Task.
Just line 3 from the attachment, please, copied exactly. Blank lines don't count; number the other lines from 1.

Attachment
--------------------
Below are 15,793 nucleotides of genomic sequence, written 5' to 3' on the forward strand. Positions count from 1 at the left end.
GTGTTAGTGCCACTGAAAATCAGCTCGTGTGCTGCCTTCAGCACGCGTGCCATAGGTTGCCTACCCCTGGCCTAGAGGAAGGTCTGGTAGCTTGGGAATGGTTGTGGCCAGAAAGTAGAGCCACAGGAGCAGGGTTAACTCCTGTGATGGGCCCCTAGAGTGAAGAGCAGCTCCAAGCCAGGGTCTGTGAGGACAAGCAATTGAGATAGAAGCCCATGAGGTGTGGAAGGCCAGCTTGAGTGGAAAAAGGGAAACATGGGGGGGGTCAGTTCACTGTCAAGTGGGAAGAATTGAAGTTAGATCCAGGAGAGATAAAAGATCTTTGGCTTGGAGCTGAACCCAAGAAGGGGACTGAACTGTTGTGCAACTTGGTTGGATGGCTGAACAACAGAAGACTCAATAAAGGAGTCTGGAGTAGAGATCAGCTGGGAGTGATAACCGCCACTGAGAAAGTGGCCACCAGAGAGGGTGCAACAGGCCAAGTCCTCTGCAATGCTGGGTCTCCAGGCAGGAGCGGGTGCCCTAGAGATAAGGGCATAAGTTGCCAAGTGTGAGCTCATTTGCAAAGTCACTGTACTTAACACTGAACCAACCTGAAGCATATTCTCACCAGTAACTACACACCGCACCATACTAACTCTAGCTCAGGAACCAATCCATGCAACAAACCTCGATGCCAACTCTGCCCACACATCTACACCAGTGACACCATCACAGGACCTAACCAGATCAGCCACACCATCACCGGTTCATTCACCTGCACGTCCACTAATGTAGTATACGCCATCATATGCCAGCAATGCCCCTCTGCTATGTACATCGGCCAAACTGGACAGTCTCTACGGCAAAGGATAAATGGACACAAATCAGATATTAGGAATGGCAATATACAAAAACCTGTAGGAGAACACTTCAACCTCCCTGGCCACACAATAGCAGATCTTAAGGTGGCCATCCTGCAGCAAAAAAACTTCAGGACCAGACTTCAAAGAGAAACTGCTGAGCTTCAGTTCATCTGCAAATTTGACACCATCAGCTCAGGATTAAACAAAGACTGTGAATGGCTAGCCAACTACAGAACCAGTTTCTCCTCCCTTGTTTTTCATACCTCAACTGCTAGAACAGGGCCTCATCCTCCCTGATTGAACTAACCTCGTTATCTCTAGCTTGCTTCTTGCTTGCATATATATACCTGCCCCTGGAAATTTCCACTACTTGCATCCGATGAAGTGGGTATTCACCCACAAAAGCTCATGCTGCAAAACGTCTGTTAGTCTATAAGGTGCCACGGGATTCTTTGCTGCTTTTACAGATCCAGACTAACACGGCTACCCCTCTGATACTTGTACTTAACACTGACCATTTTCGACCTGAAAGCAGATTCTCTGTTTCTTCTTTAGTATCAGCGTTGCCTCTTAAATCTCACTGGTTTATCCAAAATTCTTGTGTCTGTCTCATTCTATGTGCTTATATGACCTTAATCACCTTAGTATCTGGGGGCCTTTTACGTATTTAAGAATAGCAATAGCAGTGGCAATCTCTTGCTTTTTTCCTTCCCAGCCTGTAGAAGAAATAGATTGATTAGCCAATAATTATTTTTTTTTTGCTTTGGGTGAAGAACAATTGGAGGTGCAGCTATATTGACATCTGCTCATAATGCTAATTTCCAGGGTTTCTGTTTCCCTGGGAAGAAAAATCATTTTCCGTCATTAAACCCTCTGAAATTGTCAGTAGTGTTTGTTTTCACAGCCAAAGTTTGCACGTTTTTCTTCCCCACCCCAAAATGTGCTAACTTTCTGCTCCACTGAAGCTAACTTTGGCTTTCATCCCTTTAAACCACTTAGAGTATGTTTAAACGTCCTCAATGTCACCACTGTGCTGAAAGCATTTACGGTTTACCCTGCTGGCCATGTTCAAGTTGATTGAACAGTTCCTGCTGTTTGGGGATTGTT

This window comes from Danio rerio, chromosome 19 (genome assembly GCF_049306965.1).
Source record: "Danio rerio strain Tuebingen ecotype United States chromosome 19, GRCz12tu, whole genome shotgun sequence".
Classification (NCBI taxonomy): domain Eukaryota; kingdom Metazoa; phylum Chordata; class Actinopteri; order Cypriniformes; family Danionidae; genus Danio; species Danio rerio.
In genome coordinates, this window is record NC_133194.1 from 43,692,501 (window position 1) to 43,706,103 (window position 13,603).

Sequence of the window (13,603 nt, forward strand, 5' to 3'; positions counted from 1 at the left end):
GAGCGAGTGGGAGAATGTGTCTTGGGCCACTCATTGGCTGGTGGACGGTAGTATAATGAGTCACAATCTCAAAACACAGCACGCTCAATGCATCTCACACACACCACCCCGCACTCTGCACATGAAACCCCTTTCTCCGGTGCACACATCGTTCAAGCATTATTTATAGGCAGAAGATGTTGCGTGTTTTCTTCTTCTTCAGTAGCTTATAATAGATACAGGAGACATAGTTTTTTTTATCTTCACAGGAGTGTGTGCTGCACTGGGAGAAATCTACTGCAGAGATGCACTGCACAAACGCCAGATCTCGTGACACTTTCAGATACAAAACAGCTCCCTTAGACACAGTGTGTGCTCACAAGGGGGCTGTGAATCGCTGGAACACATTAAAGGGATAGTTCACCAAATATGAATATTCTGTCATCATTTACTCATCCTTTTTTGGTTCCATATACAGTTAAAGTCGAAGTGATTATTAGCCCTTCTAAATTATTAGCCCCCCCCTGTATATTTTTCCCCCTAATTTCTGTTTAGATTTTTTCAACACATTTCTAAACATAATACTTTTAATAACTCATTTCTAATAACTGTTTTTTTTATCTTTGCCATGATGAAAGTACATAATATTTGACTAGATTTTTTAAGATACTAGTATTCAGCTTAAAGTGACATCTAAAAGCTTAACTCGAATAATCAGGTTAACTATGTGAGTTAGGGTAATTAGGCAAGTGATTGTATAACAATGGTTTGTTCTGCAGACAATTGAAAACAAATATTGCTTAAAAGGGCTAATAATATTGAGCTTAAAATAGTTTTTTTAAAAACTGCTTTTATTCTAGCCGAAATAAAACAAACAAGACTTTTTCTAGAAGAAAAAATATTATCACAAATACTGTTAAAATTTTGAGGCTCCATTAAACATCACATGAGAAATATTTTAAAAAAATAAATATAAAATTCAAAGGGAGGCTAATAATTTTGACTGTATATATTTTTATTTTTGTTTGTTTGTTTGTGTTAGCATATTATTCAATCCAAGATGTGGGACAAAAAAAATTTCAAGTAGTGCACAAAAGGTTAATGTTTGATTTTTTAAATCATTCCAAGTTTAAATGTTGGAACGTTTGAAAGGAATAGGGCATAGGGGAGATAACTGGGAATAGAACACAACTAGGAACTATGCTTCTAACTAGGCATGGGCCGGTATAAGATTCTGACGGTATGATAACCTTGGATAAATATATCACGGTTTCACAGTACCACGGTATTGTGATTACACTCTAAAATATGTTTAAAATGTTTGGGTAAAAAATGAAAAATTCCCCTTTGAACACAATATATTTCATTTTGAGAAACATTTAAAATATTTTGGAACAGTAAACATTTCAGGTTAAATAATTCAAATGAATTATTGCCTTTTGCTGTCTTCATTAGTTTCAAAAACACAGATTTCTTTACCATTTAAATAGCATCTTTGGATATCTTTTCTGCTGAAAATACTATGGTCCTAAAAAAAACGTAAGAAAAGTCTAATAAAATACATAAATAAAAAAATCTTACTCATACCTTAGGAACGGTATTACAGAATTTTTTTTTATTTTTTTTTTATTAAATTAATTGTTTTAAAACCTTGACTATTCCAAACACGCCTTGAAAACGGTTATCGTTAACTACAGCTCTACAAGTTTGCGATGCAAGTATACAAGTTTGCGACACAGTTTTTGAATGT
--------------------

This window comes from Danio rerio, chromosome 19 (genome assembly GCF_049306965.1).